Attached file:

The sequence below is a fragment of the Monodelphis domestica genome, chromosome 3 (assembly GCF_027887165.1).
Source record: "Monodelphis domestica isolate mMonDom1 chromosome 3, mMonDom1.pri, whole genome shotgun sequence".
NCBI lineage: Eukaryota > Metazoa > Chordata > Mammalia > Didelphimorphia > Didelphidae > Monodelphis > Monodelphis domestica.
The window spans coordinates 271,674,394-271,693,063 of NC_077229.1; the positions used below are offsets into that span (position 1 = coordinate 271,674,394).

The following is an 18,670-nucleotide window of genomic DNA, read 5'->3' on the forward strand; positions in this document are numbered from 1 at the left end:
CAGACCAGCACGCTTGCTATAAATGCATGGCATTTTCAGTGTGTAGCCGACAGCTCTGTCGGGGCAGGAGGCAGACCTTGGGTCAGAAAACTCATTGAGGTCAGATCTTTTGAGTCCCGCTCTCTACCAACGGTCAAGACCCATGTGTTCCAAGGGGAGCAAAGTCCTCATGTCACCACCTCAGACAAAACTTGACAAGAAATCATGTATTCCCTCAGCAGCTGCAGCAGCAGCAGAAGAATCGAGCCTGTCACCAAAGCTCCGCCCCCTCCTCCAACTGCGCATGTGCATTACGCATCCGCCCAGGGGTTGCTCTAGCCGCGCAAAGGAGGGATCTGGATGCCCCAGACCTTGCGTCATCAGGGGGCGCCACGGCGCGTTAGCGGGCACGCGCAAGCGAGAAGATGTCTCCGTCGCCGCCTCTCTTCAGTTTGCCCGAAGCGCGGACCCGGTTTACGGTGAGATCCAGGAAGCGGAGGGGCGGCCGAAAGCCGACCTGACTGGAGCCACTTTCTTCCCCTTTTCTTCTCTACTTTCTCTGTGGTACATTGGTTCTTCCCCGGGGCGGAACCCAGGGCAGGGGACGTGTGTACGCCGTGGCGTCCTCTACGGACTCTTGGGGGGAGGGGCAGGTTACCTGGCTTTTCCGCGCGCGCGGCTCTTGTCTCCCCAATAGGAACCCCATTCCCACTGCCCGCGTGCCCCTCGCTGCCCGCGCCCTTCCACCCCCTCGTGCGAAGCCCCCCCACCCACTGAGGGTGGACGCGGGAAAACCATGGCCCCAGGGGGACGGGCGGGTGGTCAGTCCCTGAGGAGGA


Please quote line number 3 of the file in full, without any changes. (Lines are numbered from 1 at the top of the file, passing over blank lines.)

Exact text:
NCBI lineage: Eukaryota > Metazoa > Chordata > Mammalia > Didelphimorphia > Didelphidae > Monodelphis > Monodelphis domestica.